• Detainees were not provided the ICE National Detainee Handbook and a local facility detainee handbook, as required by PBNDS. These handbooks cover essential information, such as the grievance system, services and programs, medical care, and access to legal counsel. Three detention facilities did not always give detainees handbooks in a language they could understand, which may have prevented detainees from fully comprehending basic facility rules and procedures.
  • Language translation services were not always used by staff (available by phone during medical exams), thereby creating language barriers preventing detainees from understanding medical staff.
  • Some medical consent forms were not always available in Spanish, and staff did not always explain the English forms to non-English speaking detainees. As a result, detainees may not have been providing enough information about their medical conditions to ensure adequate medical treatment while in treatment.
  • Some detainees reported that staff obstructed or delayed their grievances or intimidated them, through fear of retaliation, into not complaining. These deterrents may have prevented detainees from filing grievances about serious concerns that should have been addressed and resolved.
  • Inconsistent and insufficiently documented grievance resolution processes were found. Many serious complaints from a detention center included only cursory and uninformative explanations of the resolutions. For one particularly troubling allegation of misconduct by facility staff, there was no clear documentation it had been investigated, only a note that it would be investigated, and not explicitly documented in the facility’s grievance system.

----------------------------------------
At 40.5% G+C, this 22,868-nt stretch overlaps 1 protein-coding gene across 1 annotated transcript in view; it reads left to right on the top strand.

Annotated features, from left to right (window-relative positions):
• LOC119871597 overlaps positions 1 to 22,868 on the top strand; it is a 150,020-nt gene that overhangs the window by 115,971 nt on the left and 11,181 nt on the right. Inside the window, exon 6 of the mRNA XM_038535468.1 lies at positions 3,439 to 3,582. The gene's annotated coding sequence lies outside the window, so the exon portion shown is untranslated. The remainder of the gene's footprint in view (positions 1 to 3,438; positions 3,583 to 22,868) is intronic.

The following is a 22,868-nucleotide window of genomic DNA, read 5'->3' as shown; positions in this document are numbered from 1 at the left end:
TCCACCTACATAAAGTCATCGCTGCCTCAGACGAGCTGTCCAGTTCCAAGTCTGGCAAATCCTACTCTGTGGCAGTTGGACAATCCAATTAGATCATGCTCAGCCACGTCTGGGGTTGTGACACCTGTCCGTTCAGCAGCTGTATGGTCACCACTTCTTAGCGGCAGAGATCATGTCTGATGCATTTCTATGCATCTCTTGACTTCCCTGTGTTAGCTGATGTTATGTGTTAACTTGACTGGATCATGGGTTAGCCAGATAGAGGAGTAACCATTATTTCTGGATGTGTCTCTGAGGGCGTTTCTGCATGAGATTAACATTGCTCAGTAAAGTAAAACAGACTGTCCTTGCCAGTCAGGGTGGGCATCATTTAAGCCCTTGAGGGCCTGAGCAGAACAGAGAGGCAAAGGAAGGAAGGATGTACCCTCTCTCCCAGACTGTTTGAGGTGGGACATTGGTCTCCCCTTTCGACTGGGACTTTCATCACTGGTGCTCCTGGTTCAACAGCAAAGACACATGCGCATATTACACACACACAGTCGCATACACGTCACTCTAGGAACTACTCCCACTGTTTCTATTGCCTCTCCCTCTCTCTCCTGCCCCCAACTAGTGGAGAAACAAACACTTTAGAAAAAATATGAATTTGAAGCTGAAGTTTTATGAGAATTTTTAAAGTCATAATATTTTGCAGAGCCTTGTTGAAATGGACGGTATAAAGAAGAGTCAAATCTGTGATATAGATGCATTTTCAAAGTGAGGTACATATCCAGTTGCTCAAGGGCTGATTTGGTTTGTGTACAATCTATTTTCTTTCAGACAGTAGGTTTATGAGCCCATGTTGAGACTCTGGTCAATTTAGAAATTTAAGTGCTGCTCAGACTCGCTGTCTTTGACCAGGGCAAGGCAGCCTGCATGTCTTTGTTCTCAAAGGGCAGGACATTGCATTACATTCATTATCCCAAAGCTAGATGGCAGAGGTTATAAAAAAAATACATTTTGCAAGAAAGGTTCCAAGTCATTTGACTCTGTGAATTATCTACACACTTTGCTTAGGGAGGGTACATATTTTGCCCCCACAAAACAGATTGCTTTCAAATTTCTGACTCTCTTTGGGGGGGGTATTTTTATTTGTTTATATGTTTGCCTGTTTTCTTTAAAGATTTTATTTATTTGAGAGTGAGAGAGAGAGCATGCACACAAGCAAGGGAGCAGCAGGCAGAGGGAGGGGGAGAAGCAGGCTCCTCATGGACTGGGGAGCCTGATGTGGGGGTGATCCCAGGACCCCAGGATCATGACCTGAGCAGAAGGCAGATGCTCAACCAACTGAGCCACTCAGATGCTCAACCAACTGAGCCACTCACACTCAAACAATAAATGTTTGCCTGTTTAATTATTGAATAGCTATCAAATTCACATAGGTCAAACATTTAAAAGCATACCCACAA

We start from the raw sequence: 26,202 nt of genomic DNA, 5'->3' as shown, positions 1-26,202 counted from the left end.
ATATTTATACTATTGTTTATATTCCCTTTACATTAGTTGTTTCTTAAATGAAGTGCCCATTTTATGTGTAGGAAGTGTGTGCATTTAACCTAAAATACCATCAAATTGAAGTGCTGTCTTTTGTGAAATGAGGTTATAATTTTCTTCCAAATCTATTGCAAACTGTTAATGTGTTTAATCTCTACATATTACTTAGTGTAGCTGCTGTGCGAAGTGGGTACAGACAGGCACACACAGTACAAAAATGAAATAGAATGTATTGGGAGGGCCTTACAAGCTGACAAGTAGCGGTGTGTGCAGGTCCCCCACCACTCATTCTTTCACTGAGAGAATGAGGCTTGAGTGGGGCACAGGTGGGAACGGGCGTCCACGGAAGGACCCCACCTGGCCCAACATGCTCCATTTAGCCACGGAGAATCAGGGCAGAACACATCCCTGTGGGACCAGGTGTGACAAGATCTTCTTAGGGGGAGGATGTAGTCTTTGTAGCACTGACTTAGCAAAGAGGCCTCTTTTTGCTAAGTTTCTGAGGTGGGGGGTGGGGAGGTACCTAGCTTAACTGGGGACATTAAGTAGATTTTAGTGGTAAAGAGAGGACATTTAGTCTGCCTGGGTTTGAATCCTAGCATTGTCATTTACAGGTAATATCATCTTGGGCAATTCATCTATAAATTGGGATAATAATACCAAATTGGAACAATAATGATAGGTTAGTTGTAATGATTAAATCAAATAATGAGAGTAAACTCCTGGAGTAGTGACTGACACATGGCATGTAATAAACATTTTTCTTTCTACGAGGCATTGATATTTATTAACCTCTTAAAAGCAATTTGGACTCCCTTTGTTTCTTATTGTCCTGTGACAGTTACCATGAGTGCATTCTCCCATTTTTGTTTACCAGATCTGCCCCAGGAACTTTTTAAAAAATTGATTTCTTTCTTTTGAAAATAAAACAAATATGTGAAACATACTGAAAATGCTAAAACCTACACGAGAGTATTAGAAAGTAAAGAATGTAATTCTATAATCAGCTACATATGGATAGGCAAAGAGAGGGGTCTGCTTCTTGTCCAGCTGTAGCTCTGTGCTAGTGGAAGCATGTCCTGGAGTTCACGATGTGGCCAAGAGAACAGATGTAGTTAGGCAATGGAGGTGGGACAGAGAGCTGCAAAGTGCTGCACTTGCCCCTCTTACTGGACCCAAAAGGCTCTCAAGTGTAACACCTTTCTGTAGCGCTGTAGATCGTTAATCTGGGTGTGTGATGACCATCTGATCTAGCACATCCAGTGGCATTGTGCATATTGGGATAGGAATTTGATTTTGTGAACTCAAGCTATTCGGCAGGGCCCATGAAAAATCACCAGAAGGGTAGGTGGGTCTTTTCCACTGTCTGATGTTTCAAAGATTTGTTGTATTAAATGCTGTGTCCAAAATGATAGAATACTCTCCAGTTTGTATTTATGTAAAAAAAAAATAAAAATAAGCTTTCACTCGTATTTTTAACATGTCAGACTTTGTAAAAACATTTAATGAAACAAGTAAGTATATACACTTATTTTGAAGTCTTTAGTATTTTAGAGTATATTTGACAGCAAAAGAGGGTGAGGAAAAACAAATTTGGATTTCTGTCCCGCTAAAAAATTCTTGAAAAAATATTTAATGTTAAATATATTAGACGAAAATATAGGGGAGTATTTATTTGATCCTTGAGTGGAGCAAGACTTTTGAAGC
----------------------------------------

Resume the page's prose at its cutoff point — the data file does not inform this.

• Staff did not always treat detainees respectfully and professionally, and some facilities may have misused segregation.
  • Detainees are supposed to have access to telephones and be able to make free calls to DHS OIG. Yet, non-working telephones were in detainees housing areas and when the OIG Hotline was tested, the message received notified the caller that the number was restricted. The OIG found a failure to protect detainees’ rights and a risk to a facility escalating or ignoring problems may have resulted in detainees not having an effective  grievance process and access to ICE and other channels.
  • Muslim prayer times were sometimes interrupted or delayed by detention center staff.
  • Possible indication of serious problems or abuse of detainees could be reflected in the missing or incomplete documentation of daily medical visits and meal records for detainees being held in segregation.
  • Bathrooms were in poor condition, including mold and peeling paint on walls, floors, and showers, no hot water in bathrooms, no cold water in showers, and water leaks in housing areas were observed, contrary to PBDNS requirement of “high facility standards of cleanliness and sanitation.”

The OIG report is only the latest account of how cruel and intolerable conditions at detention centers can be. Detainees have staged multiple hunger strikes over the years to protest inhospitable conditions, yet DHS has done nothing. In fact, DHS is in the process of expanding detention centers to hold more immigrants — without any indication that they plan to make reforms to existing centers, despite documents like the OIG report.

In short, numerous unsafe and unhealthy detention conditions continue to exist in ICE detention centers, which fail in “complying with the PBNDS and establishing an environment that protects the rights, health, and safety of detainees.”


* Not to be confused with General John F. Kelly, the former DHS Secretary who is now Trump’s chief of staff.